This article features a campaign produced by UN Women Regional Office for Arab States called "It Takes a Woman”, about Syrian women. It aims to raise awareness of Syrian women activists who are involved in peace processes, encourage stakeholders to recognize women’s role in building peace, and engage Syrian women in peacebuilding.
Read or download the article below, or read the original by ReliefWeb here.
“I profess the religion of love wherever its caravan turns along the way; that is the belief, the faith I keep,” says Asmaa Kaftaro, Syrian activist from Damascus, in a new audiovisual storytelling campaign, “It Takes a Woman”, produced by UN Women Regional Office for Arab States.
The campaign featuring Syrian women from diverse affiliations was launched on the margins of the Brussels Conference on Supporting the Future of Syria and the Region. The meeting took place from 4 – 5 April, where UN Women joined major development partners, government and ministerial representatives from 70 delegations, UN agencies, civil society, humanitarian and development organizations, and wider international community to address the situation in Syria and the impact of the crisis in the region.
It Takes a Woman campaign, being launched and amplified through social media, aims to raise the public profile of Syrian women activists who are involved in formal and informal peace processes, and to influence public debate on Syrian women’s right to participate and their value addition in the ongoing peace talks. It seeks to encourage international stakeholders to recognize women’s role in building peace, and to engage Syrian women in peacebuilding.
While entire communities are suffering the consequences of armed violence, Syrian women and girls continue to bear the brunt of the crisis. Pre-existing gender inequalities and increasing poverty places them at elevated risk of violence, exploitation, trafficking and early and forced marriage. Six years of conflict continues to change family structures, with female-headed households on the rise. The women of Syria are on the front line of the conflict, yet, their voices, priorities and activism remains less known and heard, and they have fewer resources to protect and care for themselves and their communities.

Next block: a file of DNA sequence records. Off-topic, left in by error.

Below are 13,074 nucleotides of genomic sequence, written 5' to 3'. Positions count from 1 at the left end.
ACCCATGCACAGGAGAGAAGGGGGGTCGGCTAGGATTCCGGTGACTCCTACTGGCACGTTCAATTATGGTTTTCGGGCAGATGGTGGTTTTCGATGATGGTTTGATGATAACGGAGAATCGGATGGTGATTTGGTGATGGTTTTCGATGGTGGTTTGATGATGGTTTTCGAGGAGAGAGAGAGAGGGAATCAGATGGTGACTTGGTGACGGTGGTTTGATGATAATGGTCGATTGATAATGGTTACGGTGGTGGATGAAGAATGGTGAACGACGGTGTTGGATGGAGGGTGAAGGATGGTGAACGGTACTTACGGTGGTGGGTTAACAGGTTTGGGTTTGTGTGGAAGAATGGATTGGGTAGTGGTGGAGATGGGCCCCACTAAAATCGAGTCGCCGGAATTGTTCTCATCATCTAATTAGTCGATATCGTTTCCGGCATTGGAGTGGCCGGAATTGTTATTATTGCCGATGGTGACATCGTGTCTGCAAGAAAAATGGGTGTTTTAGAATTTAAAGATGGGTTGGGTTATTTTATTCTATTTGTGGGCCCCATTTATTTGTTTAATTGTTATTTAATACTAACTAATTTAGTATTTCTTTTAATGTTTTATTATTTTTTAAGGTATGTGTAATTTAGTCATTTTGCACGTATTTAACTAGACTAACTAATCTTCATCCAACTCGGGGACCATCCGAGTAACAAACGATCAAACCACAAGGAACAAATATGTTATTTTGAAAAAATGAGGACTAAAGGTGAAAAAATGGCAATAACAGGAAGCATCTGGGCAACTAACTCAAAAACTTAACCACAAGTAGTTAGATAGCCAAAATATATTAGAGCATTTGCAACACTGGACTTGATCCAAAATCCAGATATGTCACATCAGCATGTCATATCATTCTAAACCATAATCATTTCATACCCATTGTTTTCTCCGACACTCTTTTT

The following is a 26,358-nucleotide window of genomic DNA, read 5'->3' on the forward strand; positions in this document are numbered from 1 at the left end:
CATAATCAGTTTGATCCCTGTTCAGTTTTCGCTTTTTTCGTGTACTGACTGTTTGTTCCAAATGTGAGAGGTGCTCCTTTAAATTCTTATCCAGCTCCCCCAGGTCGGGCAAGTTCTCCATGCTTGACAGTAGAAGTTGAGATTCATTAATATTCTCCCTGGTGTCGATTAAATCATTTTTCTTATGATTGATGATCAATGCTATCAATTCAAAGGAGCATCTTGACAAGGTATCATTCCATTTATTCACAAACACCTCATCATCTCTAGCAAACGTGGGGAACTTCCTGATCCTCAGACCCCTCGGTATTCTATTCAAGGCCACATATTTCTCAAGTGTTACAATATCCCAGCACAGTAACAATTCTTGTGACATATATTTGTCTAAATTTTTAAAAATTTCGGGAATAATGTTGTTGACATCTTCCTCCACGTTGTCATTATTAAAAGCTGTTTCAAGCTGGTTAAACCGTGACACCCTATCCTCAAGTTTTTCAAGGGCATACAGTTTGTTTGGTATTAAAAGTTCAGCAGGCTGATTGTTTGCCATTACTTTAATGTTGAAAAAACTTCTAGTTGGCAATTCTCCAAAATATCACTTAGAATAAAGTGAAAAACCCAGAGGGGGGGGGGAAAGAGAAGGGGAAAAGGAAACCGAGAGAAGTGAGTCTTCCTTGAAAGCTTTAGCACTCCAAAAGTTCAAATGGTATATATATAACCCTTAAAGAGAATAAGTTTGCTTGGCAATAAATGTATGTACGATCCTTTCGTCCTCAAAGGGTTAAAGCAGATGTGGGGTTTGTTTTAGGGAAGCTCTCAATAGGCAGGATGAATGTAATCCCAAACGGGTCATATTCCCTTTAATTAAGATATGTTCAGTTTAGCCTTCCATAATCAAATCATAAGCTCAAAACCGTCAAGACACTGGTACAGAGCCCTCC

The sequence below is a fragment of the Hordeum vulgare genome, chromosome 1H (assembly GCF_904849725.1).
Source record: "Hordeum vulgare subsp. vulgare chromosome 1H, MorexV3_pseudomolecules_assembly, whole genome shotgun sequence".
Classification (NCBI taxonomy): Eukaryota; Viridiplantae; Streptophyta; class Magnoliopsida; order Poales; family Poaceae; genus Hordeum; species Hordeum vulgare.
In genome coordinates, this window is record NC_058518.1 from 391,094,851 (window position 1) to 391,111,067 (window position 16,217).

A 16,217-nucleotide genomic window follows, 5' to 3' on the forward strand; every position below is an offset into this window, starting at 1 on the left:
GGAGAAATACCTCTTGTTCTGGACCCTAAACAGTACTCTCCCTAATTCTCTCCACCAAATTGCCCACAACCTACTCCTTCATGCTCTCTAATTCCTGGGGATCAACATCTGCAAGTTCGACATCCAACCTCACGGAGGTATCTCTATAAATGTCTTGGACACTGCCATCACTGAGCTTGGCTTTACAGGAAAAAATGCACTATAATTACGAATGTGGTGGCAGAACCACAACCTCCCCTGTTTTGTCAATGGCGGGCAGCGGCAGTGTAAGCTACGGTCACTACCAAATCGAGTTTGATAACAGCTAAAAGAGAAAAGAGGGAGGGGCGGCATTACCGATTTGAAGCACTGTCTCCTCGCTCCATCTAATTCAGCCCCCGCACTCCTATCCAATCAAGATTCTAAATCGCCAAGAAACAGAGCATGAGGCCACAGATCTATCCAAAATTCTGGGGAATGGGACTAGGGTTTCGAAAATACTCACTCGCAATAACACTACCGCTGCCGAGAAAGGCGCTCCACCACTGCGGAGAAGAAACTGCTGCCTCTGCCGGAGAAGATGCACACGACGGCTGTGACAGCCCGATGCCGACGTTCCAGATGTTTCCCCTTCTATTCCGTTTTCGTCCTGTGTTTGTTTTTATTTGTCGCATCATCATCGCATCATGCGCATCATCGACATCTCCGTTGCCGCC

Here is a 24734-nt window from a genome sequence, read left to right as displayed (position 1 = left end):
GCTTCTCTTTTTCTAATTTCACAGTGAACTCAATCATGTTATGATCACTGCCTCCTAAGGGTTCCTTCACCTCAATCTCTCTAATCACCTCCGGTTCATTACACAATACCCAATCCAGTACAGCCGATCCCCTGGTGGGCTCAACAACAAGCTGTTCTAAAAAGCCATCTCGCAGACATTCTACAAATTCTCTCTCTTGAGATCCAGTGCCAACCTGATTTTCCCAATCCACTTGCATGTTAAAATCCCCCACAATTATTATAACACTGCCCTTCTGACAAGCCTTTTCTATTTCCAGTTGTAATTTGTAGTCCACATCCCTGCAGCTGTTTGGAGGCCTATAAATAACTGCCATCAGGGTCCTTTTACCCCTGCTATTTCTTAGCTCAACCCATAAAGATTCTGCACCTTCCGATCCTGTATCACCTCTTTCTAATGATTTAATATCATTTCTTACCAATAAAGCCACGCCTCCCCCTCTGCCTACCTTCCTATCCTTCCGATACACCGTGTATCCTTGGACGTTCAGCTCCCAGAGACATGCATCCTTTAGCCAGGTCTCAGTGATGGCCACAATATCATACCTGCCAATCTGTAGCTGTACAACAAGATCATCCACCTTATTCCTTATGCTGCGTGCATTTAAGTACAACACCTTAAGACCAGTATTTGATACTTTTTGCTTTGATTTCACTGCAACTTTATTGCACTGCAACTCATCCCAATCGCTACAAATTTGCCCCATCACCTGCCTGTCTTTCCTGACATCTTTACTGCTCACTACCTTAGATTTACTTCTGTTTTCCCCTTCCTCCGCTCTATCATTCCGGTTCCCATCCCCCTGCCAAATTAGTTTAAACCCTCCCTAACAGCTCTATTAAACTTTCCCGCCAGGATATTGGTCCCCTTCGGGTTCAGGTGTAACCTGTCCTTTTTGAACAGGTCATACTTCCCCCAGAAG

As leaders within their communities, Syrian women are inspiring examples of resilience and determination, playing crucial roles in humanitarian response, peacebuilding and conflict resolution. Their early organizing at community levels has not easily translated into a voice at the international level, or among key parties to the conflict. For sustainable peace in Syria, women’s leadership, engagement and full participation in peace talks and peace-building efforts must be ensured by international actors and development partners. Evidence shows that when women are able to influence the process, the likelihood of reaching a peace agreement and sustaining peace is significantly higher . Reports reveal that when women are included in peace processes there is a 20 per cent increase in the probability of an agreement lasting at least 2 years, and a 35 percent increase in the probability of an agreement lasting at least 15 years . “We have been working within the refugee and host communities, and supporting the UN System response to the humanitarian crisis. UN Women is also working to support women’s participation in the peace process, bringing together women’s groups to make their voices heard. Today, Syrian women are choosing to send a message of hope that peace is possible and Syria is for all,” says Mohammad Naciri, UN Women Regional Director for Arab States.
"We need to do more to ensure that Syrian women in host communities have access to legal and decent employment in the region,” adds Yannick Glemarec, Assistant Secretary-General and Deputy Executive Director for Policy and Programme for UN Women. In the new storytelling campaign, Syrian women speak out about how they channel their personal losses to unite for consensus building, also highlighting their important role in peace-building processes and recovery efforts. “As Syrian women, we must rise above any political affiliation and prove that our real allegiance is with Syria,” says Ahtidal Ismail from Lattika. Majdoleen Hasan from Tartous concludes: “Women are the origin of life and freedom. Without women, there’s no freedom. Without women, there’s no future. Without freedom, there’s no democracy. Without democracy, there can be no human rights.” To hear more from the women of Syria, watch this video and join the campaign on social media using the hashtag #ItTakesaWoman
Thania Paffenholz, Nick Ross, Steven Dixon, Anna-Lena Schluchter and Jacqui True (April, 2016). “Making Women Count - Not Just Counting Women: Assessing Women’s Inclusion and Influence on Peace Negotiations,” published by Geneva: Inclusive Peace and Transition Initiative and UN Women. Available from http://www.inclusivepeace.org/sites/default/files/IPTI-UN-Women-Report-Making-Women-Count-60-Pages.pdf
 Laurel Stone (2015). Study of 156 peace agreements, controlling for other variables, Quantitative Analysis of Women’s participation in Peace Processes in Reimagining Peacemaking: Women’s Roles in Peace Processes, Annex II